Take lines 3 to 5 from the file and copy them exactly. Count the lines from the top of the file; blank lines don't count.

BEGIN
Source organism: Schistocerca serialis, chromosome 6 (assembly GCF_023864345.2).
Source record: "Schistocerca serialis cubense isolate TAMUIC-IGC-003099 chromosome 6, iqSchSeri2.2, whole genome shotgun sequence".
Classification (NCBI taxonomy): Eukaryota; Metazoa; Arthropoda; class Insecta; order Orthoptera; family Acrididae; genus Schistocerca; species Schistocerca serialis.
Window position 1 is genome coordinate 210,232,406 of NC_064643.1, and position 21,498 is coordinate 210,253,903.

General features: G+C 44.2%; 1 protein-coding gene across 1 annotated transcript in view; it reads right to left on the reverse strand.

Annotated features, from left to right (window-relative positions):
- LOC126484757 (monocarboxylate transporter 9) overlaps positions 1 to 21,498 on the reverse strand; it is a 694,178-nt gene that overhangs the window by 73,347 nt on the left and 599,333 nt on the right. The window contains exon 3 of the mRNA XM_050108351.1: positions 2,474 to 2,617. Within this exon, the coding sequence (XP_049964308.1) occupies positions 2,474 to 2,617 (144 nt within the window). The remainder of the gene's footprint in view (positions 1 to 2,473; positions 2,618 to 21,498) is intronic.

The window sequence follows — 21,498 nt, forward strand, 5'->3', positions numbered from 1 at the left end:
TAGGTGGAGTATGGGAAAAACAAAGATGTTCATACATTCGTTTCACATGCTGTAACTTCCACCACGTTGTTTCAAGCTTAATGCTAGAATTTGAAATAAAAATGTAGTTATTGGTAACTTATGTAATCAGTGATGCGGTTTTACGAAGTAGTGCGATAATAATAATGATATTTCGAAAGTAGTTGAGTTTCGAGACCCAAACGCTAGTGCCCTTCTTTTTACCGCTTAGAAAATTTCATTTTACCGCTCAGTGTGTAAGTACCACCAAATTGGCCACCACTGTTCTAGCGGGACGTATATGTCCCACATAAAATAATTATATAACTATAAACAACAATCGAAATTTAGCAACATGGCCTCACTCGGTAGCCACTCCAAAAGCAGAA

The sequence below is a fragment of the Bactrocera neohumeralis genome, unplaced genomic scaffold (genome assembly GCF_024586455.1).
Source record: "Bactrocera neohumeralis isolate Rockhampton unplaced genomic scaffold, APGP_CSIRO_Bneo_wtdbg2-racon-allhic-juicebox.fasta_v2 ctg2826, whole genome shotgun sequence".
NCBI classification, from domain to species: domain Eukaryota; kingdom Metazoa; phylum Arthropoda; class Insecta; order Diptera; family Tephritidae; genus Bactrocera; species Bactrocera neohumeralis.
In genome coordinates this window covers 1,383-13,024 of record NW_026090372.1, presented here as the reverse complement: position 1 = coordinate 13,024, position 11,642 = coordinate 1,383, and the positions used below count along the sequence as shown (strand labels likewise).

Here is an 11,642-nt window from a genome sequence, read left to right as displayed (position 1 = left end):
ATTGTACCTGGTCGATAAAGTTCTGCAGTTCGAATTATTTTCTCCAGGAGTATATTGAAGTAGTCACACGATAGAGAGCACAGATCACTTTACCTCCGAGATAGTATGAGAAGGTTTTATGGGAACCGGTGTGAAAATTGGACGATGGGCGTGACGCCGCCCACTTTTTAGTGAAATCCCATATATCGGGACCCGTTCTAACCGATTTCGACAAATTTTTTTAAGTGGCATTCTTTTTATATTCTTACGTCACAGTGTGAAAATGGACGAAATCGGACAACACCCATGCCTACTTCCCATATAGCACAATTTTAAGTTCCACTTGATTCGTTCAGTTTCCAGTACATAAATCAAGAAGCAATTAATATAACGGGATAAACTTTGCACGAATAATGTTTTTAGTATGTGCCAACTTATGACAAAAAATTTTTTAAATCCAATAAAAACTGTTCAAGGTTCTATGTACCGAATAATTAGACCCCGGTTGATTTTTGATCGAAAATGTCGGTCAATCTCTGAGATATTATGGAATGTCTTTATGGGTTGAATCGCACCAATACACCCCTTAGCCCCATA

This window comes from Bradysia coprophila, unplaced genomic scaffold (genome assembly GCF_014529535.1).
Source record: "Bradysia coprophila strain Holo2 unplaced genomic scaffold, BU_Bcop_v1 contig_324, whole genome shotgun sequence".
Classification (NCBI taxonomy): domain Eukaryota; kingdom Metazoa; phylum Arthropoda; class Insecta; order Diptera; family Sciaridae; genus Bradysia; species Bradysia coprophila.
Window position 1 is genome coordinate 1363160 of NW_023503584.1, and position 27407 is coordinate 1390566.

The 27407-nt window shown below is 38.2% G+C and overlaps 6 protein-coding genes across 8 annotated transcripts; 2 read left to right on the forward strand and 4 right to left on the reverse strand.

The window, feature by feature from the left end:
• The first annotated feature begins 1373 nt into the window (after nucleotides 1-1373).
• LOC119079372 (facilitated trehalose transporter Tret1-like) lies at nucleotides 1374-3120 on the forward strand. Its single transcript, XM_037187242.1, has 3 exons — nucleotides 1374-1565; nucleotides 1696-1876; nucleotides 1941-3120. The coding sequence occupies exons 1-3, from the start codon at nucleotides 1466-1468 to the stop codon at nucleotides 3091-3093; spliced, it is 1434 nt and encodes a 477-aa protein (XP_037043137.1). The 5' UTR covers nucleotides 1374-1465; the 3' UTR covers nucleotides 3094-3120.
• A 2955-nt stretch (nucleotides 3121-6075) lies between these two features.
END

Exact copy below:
Classification (NCBI taxonomy): Eukaryota; Metazoa; Arthropoda; class Insecta; order Orthoptera; family Acrididae; genus Schistocerca; species Schistocerca serialis.
Window position 1 is genome coordinate 210,232,406 of NC_064643.1, and position 21,498 is coordinate 210,253,903.

General features: G+C 44.2%; 1 protein-coding gene across 1 annotated transcript in view; it reads right to left on the reverse strand.